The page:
A subsidiary of a multinational printing services company reported last week that it will be cutting several hundred jobs when it closes a call center in Houston.
According to a news report from the Houston Business Journal, a Xerox subsidiary will be laying off 468 people as a result of the closure of its Houston facility on Sept. 30. The closure will reportedly take place because of Xerox's changing relationship with Sprint (News - Alert) Corp., a Xerox client that it may have serviced from that location.
Kevin Lightfoot, vice president of corporate communications for Xerox, issued a statement concerning the closure and mentioned the company's hiring practices overall.
"The changing demands of Xerox's clients produce cycles of hiring," Lightfoot said. "We continue to hire new employees in many locations and will continue to hire in Houston to meet the needs of other clients."
The business journal reports that in 2010, Xerox bought the owners of the call center, Affiliated Computer Services (News - Alert) LLC, and transformed the 3100 Hayes Road building into a Xerox Business Services LLC-serviced center. The hiring totals in the Houston area have reportedly been declining for Xerox since at least two years ago.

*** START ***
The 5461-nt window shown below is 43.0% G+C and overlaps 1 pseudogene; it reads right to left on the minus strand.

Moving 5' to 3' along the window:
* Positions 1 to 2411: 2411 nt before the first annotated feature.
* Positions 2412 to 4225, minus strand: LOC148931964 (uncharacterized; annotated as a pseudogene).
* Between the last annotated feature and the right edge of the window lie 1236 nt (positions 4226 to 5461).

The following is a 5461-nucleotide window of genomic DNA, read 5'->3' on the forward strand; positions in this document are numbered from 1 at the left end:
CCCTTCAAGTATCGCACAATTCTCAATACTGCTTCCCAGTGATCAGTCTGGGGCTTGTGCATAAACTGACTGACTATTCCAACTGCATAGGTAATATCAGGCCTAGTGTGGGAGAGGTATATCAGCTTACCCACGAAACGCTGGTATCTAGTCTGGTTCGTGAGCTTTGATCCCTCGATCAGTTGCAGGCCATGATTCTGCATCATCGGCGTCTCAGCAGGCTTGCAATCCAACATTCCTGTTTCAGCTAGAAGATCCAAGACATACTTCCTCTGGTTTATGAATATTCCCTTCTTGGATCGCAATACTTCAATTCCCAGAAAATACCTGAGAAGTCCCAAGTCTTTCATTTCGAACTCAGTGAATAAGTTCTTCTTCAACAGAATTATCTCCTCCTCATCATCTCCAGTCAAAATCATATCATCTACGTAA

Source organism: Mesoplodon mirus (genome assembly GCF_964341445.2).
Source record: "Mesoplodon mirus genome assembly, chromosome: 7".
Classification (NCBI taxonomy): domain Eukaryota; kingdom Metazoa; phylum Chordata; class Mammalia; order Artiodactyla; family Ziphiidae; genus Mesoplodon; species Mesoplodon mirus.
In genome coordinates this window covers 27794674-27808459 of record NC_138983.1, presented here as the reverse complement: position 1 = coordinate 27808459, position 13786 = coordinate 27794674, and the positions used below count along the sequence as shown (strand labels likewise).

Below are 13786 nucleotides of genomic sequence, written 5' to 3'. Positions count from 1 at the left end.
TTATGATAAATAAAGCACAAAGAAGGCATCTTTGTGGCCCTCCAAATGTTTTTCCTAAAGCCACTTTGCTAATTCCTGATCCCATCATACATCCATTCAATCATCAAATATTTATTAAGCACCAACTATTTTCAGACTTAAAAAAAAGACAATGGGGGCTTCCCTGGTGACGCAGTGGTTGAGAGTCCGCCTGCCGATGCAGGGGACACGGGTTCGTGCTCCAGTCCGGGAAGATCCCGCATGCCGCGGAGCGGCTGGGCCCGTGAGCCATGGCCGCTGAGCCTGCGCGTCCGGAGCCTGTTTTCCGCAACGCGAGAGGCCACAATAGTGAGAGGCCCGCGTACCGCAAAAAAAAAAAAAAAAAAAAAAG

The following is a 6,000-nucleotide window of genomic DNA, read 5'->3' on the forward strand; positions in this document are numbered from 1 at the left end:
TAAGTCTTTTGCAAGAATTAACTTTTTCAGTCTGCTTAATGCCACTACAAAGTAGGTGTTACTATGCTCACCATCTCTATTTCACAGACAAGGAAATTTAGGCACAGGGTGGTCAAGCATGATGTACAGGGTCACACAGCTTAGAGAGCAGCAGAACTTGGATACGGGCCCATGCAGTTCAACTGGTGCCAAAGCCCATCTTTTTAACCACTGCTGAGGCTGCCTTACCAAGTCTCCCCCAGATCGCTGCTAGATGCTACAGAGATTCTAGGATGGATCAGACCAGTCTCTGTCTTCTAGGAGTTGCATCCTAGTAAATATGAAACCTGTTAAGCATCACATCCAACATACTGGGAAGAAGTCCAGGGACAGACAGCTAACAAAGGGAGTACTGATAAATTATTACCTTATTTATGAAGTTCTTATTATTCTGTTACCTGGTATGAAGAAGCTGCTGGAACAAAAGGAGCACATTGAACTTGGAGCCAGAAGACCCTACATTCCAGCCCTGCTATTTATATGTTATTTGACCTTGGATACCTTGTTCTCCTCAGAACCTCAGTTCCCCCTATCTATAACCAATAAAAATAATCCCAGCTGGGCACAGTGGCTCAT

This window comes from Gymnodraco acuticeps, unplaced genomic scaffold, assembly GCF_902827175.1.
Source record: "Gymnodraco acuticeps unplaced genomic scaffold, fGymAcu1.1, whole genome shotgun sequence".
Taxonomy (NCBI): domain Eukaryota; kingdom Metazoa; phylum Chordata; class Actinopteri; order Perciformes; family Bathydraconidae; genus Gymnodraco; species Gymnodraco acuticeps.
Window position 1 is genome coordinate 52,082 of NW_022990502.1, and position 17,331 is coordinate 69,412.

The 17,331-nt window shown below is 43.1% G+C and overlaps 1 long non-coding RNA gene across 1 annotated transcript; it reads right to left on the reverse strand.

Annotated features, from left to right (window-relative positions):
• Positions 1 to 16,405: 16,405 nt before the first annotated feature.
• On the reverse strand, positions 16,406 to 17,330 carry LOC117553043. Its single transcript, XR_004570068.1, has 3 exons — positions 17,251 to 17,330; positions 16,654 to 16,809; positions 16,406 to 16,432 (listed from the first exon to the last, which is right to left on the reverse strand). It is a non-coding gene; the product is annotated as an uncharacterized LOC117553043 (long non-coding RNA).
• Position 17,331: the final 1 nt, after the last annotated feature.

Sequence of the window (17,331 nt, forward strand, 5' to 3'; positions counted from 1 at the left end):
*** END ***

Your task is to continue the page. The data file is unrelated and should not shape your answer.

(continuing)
It currently has approximately 850 employees in the Houston area alone, and it has about 7,000 employees in the entire state of Texas. However, the figure of 850 is down from 1,000 in 2013 and from 2,200 in 2012.
Recent layoffs in the state are not all coming as a result of site closures. Last year, Xerox laid off nearly 450 people at an El Paso center because of, once again, a changing relationship with one of its clients. Although the site continued to operate, it did so with a much smaller staff.
The El Paso area is reportedly one of the hottest spots in Texas for call center jobs. With approximately 14,000 people employed in call centers in the summer of last year, workers benefit from the operations of companies such as Xerox and American Directions Group -- a company that opened up a call center there to take advantage of its large bilingual population.
Edited by Rory J. Thompson